« Life as an ESL Teacher | Main | School Districts That Offer Dual-Language Classes Through High School »

Researcher Proposes a 'Weighted Index' for ELLs under NCLB

| 5 Comments

David J. Francis, a psychology professor at the University of Houston and the director of the National Research and Development Center for English Language Learners, has an interesting proposal for how accountability provisions for English-language learners could be improved in reauthorization of the No Child Left Behind Act. I hear through my sources that congressional aides have invited at least one expert on assessment of ELLs into their offices this summer to hear advice on how to reauthorize the act--but I haven't heard if they've contacted Mr. Francis about his views.

Mr. Francis proposes that the accountability system for ELLs under the NCLB Act continue to incorporate both English-language-proficiency tests and content-area tests. But he says that more weight should be given to English-language-proficiency test scores when ELLs are new to the country and don't know much English. As they spend more time in the United States and become more proficient in the language, their test scores on academic content tests should be given more weight, he says.

Mr. Francis' proposal for a change in the federal education law--along with several others proposals for change--is described in a summary of a roundtable discussion on ELLs and the NCLB Act that was hosted by the Center on Education Policy in March. The summary of the meeting was posted this summer.

July 16 update: Diane August, a senior research scientist at the Center for Applied Linguistics, tells me she has discussed Dr. Francis' weighted-index proposal with the staff of Sen. Edward M. Kennedy. Dr. Francis told me in an e-mail message that he has participated in a conference call with congressional staff on the topic of reauthorization of provisions for ELLs in NCLB.

5 Comments

Hi Mary Ann,
Given your experience in the schooling of English language learners, and learning innovations, I was wondering if you would contribute to our discussion. One of our members submitted a question about improving the US education system and battling illiteracy.
We would appreciate your insight in the form of a quick comment.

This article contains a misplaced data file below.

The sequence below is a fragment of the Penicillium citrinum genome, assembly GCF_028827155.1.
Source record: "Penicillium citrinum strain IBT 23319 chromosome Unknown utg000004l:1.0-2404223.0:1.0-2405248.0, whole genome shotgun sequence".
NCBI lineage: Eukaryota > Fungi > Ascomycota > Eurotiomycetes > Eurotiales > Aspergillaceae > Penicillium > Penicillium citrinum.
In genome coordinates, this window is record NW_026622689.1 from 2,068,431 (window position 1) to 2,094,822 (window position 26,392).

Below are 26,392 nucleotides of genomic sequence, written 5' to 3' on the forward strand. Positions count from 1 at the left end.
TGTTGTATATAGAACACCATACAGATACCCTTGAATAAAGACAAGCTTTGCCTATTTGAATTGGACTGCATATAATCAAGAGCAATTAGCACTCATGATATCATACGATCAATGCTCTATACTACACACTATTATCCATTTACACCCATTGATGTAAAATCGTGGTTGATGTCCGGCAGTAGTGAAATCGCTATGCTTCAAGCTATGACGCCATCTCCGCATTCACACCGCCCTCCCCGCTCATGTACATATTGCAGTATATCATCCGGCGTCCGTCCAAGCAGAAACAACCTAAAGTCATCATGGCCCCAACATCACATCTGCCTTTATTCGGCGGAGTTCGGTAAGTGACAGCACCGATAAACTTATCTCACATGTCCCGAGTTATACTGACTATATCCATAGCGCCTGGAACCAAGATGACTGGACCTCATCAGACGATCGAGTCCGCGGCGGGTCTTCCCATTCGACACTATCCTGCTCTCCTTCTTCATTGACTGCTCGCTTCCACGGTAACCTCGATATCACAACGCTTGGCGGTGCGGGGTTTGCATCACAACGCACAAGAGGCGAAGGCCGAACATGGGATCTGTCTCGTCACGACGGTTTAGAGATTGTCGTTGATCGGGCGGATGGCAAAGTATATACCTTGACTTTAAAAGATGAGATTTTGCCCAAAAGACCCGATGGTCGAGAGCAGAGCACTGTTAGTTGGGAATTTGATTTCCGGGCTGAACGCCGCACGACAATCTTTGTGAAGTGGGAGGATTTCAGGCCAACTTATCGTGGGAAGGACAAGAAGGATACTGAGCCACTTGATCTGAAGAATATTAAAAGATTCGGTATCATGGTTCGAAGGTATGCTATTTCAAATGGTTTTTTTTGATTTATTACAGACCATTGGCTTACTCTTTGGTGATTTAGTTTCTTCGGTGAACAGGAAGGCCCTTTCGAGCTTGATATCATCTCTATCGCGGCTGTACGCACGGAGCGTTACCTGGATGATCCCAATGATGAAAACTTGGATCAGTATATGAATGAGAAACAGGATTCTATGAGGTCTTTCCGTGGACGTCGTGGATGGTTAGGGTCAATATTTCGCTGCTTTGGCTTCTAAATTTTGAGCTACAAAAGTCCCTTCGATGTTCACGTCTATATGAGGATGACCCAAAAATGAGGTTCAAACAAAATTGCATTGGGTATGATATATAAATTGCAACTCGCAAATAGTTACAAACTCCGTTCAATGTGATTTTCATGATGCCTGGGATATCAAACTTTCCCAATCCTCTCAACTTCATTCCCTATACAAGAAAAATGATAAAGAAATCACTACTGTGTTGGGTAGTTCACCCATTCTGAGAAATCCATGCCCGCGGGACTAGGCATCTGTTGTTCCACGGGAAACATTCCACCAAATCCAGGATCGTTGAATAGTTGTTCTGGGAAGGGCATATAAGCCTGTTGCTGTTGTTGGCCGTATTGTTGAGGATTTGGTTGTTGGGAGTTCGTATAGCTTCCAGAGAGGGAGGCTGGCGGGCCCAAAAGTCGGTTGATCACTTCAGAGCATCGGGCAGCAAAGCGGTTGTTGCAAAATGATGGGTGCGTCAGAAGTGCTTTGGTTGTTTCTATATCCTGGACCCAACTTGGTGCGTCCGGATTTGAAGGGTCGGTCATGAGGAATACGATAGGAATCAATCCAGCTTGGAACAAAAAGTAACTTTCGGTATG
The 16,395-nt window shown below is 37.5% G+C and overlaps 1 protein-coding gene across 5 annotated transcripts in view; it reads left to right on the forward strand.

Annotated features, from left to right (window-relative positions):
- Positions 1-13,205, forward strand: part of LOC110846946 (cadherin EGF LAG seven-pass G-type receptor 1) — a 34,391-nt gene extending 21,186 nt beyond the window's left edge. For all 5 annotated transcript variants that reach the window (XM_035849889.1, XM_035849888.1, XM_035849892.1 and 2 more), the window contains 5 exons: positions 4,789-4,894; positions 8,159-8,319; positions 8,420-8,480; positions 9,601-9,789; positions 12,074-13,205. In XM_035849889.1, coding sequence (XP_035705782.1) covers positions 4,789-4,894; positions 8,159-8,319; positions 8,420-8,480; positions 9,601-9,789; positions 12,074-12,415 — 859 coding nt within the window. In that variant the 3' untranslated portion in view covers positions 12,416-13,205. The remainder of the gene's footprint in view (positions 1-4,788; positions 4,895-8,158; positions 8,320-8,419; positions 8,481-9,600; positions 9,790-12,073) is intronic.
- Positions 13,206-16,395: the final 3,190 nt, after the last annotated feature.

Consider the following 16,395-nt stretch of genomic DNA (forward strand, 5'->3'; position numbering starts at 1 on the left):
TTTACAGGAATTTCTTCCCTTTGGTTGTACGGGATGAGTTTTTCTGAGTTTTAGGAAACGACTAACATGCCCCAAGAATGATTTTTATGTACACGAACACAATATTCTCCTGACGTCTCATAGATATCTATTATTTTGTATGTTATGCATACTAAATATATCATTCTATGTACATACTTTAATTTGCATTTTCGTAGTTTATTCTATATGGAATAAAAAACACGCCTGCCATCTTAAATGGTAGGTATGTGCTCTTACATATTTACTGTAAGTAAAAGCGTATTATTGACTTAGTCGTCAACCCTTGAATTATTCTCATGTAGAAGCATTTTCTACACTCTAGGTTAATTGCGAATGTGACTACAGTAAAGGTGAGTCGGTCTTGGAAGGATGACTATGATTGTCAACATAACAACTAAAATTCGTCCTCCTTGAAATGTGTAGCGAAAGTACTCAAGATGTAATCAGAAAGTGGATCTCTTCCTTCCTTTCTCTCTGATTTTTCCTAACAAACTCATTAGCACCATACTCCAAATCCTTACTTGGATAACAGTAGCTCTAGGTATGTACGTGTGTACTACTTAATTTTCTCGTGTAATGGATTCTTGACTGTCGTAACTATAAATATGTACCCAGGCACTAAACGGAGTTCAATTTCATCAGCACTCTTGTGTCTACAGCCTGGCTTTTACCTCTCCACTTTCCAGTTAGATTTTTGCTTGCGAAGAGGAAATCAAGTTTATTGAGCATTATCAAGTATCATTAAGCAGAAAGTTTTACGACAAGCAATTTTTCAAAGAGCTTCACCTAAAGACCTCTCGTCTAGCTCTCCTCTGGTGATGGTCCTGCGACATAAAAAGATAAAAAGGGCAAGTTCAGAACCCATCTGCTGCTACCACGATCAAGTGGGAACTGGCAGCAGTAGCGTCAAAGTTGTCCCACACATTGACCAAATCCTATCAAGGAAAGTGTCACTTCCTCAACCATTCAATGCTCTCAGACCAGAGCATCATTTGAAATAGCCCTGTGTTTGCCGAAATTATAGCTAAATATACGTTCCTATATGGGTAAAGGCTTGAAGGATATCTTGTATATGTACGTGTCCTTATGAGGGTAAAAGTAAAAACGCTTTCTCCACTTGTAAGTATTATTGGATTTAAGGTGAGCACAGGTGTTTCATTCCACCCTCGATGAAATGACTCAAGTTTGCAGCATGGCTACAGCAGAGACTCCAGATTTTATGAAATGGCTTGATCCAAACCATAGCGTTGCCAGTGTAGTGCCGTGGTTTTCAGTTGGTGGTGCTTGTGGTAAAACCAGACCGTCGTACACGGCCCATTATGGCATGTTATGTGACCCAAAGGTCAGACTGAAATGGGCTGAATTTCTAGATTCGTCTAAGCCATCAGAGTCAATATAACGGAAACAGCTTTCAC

http://www.oddpodzblog.com/2007/07/question_of_the_week_no_1.html

Dear Mary Ann,

This type of approach to English Language Learners is exactly the direction appending language needs to go for NCLB Improvement Act 2007 HR 648.

Myself a first-year community college composition and remedial writing instructor, I find that some measures for improvement of 10% on a per annum basis are irrational. If studies have shown that second-language acquisition occurs over a 5-year period for K-6, and for 7-adult, a 10-year period just for minimal literacy, some demands put on high-population ESL schools are just unreachable. You can pour money into teaching efforts, but it doesn't change the biological/psychological/physiological capabilities of students. I lack the documentation and would appreciate any links to second language acquisition time frames.

The teacher is the sole person responsible for a student's performance in school. Discussing home life, psychological factors, upbringing, parental involvement are secondary ... and are the perfect excuse for the incompetent teacher.

No more excuses. You either can teach or you can't. Move on if you can't. Our kids deserve better.

ESOL students are biologically, psychologically, and physiologically prepared to acquire and learn additional languages when the schools are organized to meet address their academic needs and the teachers have adequate training. There is nothing about them or the English language that is a barrier. It is true that coming from a civil war or other violence affects learning. The acculturation process can also affect learning; but human being and children are resilient and respond well when the school environment is prepared.

Also, I wish it were so simple that the teacher is the sole person responsible for student performance. Teaching and learning is far more complicated than that.

ESOL students are biologically, psychologically, and physiologically prepared to acquire and learn additional languages when the schools are organized to address their academic needs and the teachers have adequate training. There is nothing about them or the English language that is a barrier. It is true that coming from a civil war or other violence affects learning. The acculturation process can also affect learning; but human beings and children are resilient and respond well when the school environment is prepared.

Also, I wish it were so simple that the teacher is the sole person responsible for student performance. Teaching and learning are far more complicated than that.

Comments are now closed for this post.

Follow This Blog

Advertisement

Most Viewed on Education Week

Categories

Archives

Recent Comments